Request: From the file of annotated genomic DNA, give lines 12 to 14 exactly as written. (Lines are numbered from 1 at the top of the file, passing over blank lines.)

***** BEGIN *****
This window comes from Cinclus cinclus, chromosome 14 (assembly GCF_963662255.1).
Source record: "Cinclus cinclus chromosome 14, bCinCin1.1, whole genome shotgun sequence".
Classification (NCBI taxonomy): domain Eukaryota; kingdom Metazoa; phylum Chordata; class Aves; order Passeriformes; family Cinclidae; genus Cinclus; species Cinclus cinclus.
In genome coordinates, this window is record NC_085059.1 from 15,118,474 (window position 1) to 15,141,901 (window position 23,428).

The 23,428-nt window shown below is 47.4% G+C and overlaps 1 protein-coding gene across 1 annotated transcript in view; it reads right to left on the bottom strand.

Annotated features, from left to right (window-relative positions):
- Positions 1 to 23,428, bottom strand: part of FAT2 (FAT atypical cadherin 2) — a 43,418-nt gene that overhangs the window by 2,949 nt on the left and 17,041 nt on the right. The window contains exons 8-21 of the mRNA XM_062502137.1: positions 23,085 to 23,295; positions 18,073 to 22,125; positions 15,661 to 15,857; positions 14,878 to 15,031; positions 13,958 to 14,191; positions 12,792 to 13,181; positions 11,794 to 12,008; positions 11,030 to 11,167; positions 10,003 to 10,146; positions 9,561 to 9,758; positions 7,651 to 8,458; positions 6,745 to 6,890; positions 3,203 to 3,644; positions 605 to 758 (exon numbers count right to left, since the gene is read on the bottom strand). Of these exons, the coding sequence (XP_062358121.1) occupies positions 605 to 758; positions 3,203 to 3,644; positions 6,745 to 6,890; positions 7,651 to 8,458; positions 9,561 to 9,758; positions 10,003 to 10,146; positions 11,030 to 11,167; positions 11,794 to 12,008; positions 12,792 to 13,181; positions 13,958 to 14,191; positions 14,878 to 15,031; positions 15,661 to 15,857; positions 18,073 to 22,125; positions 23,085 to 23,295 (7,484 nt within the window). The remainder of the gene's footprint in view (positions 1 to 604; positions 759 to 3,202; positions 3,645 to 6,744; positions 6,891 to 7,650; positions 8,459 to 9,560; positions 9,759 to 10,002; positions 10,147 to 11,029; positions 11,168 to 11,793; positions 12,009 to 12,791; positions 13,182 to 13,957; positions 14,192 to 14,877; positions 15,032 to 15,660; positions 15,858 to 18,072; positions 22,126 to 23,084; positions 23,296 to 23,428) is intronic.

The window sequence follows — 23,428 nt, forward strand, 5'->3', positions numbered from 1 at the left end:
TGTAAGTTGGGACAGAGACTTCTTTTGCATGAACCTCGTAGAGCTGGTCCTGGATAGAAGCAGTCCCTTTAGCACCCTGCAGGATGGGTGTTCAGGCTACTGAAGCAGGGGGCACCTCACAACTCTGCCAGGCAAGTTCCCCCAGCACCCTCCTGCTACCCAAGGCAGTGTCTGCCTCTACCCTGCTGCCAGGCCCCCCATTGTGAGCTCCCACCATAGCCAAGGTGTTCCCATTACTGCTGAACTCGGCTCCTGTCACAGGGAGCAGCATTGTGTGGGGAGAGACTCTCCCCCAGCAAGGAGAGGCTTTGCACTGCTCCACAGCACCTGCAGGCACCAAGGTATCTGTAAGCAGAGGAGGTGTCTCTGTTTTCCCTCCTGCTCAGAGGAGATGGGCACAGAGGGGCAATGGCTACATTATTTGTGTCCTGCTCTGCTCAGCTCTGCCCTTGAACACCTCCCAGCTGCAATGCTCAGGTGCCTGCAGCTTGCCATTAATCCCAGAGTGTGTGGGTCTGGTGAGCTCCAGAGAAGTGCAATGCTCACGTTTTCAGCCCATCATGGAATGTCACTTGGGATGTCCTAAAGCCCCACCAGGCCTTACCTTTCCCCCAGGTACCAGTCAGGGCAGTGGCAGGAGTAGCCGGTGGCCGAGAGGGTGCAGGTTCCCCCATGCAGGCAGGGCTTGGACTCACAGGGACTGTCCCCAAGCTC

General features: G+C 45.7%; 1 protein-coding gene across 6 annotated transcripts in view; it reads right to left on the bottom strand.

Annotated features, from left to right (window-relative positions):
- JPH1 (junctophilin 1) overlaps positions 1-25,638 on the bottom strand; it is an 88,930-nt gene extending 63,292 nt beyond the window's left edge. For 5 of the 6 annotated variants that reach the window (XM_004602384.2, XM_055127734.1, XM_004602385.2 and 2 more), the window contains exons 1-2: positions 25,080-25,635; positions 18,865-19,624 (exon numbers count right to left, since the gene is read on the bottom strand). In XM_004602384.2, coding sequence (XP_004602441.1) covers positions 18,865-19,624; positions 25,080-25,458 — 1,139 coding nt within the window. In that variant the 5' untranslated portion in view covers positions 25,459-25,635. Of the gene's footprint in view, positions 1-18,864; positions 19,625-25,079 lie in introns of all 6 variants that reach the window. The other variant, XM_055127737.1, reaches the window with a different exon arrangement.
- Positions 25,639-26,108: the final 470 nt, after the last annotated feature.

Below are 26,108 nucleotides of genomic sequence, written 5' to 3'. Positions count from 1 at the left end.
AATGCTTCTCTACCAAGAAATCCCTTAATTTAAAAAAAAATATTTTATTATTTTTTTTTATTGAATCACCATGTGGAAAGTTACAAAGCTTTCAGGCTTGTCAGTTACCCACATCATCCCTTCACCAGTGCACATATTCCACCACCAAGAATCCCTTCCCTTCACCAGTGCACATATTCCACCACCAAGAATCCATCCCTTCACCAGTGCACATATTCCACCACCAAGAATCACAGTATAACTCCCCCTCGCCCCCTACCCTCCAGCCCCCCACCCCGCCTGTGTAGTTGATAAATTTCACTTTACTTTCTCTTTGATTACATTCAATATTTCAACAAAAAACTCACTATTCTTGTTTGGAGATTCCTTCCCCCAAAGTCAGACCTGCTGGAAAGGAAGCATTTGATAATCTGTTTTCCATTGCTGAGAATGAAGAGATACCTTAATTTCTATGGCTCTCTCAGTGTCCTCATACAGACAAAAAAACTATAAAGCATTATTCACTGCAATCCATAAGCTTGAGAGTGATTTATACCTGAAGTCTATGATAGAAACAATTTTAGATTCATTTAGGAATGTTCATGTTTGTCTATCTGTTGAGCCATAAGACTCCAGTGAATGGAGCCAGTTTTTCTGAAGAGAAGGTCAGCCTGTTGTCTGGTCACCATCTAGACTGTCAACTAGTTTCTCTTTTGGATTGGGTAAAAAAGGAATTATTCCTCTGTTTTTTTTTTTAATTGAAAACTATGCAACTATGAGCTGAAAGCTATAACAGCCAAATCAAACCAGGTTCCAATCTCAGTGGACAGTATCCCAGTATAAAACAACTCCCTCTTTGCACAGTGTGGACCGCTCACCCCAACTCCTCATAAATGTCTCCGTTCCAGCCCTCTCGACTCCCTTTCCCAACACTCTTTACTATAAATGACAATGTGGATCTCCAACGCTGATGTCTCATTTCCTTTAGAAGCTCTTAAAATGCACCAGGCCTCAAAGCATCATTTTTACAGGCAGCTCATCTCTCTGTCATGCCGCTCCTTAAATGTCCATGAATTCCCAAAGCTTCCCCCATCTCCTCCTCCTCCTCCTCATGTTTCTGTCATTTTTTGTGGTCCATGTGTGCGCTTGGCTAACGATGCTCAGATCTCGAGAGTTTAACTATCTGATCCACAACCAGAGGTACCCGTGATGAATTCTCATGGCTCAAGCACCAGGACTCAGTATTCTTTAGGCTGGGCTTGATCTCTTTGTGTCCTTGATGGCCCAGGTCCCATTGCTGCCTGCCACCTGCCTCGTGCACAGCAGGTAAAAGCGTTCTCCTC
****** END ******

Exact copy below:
- JPH1 (junctophilin 1) overlaps positions 1-25,638 on the bottom strand; it is an 88,930-nt gene extending 63,292 nt beyond the window's left edge. For 5 of the 6 annotated variants that reach the window (XM_004602384.2, XM_055127734.1, XM_004602385.2 and 2 more), the window contains exons 1-2: positions 25,080-25,635; positions 18,865-19,624 (exon numbers count right to left, since the gene is read on the bottom strand). In XM_004602384.2, coding sequence (XP_004602441.1) covers positions 18,865-19,624; positions 25,080-25,458 — 1,139 coding nt within the window. In that variant the 5' untranslated portion in view covers positions 25,459-25,635. Of the gene's footprint in view, positions 1-18,864; positions 19,625-25,079 lie in introns of all 6 variants that reach the window. The other variant, XM_055127737.1, reaches the window with a different exon arrangement.
- Positions 25,639-26,108: the final 470 nt, after the last annotated feature.

Below are 26,108 nucleotides of genomic sequence, written 5' to 3'. Positions count from 1 at the left end.